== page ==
Initiation of translation by cricket paralysis virus IRES requires its translocation in the ribosome.
Bottom Line: By using recent advances in single-particle electron cryomicroscopy, we have solved the structure of CrPV-IRES bound to the ribosome of the yeast Kluyveromyces lactis in both the canonical and rotated states at overall resolutions of 3.7 and 3.8 Å, respectively.In both states, the pseudoknot PKI of the CrPV-IRES mimics a tRNA/mRNA interaction in the decoding center of the A site of the 40S ribosomal subunit.Translocation of the IRES by elongation factor 2 (eEF2) is required to bring the first codon of the mRNA into the A site and to allow the start of translation.
Affiliation: MRC Laboratory of Molecular Biology, Francis Crick Avenue, Cambridge Biomedical Campus, Cambridge CB2 0QH, UK.Show MeSH
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Mentions: An initial reconstruction yielded an overall resolution of 3.5 Å (Figures S1 (top) and S2 available online). However, the map showed that there was considerable variability in the conformation of the small ribosomal subunit (40S), the CrPV-IRES (located at the intersubunit space), and the L1-stalk of the large ribosomal subunit. Maximum-likelihood particle sorting (Scheres, 2012b) was applied recursively to the data set, and several homogeneous subpopulations were clearly identified. Two major subpopulations corresponded to a rotated state of the ribosomal subunits (20%) and a ribosome in a canonical state (12.6%), with resolutions of 3.7 and 3.8 Å, respectively (Figures S1 (middle) and S2). These two states are similar to the canonical and rotated states of the ribosome observed during translocation (e.g., Agirrezabala et al., 2008; Julián et al., 2008; Tourigny et al., 2013). In both states, the CrPV-IRES folds into a well-defined 3D structure in the intersubunit space of the ribosome, in agreement with previous studies (Schüler et al., 2006).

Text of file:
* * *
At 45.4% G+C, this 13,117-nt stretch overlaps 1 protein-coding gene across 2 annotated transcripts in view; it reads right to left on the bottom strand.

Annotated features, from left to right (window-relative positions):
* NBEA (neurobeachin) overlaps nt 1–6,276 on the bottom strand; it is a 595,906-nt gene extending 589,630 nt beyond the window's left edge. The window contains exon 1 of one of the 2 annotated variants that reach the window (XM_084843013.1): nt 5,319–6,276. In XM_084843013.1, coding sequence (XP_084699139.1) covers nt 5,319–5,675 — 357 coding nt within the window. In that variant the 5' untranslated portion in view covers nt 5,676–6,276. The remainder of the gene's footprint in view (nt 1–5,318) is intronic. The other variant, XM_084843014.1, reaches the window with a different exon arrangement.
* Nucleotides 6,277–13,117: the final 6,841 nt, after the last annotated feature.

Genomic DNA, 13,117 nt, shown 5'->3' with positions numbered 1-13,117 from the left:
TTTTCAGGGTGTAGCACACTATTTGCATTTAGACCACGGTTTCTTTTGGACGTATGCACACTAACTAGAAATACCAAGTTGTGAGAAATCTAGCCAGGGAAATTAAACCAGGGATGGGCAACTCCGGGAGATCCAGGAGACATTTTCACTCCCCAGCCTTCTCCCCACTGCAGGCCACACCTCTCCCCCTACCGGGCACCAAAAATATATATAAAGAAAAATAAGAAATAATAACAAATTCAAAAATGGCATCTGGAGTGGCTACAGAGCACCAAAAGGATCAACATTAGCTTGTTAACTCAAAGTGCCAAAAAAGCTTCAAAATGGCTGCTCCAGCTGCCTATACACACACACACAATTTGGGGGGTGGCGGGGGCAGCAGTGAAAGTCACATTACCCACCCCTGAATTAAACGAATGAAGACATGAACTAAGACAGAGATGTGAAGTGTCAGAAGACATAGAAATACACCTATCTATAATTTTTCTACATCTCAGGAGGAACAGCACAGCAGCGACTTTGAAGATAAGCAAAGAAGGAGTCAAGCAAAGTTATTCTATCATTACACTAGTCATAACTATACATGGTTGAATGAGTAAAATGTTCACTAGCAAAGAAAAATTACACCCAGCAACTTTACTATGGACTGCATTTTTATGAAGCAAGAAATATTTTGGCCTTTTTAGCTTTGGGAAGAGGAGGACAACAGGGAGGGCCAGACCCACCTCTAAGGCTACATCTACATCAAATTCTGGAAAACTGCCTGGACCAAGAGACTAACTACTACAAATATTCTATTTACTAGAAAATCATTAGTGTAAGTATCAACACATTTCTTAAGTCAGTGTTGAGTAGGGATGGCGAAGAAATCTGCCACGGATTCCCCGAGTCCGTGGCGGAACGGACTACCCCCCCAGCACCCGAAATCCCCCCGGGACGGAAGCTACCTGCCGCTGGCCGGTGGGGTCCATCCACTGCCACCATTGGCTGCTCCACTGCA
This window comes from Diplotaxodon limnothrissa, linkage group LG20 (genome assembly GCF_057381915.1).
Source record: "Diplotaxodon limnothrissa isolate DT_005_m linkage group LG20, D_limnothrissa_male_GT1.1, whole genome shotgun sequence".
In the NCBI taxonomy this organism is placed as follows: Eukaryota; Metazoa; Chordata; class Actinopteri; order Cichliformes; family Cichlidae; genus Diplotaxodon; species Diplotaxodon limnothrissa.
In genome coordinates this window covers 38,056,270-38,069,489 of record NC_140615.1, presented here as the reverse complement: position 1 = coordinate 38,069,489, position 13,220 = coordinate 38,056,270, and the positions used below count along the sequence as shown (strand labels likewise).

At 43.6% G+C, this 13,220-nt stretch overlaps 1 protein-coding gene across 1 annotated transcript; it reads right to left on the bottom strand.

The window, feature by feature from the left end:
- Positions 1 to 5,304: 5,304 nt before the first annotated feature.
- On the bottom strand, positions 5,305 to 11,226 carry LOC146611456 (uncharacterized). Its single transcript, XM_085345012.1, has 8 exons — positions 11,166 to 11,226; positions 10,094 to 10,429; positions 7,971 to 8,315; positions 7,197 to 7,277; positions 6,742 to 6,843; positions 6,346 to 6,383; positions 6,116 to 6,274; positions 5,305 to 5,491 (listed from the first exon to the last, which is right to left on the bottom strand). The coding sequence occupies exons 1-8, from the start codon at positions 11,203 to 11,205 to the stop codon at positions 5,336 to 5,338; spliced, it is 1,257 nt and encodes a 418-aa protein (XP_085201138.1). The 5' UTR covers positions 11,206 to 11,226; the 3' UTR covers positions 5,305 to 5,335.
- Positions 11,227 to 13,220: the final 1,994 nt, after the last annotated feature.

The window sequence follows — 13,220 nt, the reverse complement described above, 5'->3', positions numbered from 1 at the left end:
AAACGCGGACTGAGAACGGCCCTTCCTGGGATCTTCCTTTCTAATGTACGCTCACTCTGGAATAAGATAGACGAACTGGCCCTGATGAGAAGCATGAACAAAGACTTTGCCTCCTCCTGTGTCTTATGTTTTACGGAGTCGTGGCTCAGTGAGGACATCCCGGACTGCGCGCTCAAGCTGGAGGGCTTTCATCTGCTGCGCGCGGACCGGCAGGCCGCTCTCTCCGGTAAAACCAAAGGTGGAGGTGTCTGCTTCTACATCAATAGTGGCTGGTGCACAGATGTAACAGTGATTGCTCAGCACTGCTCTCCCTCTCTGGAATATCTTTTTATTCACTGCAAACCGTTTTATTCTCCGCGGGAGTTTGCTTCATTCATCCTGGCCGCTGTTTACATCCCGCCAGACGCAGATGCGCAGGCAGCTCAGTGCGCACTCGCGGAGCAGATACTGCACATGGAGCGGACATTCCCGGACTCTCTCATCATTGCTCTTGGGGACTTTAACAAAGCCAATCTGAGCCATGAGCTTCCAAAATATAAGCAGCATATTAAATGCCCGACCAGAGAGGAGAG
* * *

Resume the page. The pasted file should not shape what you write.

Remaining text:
Affiliation: MRC Laboratory of Molecular Biology, Francis Crick Avenue, Cambridge Biomedical Campus, Cambridge CB2 0QH, UK.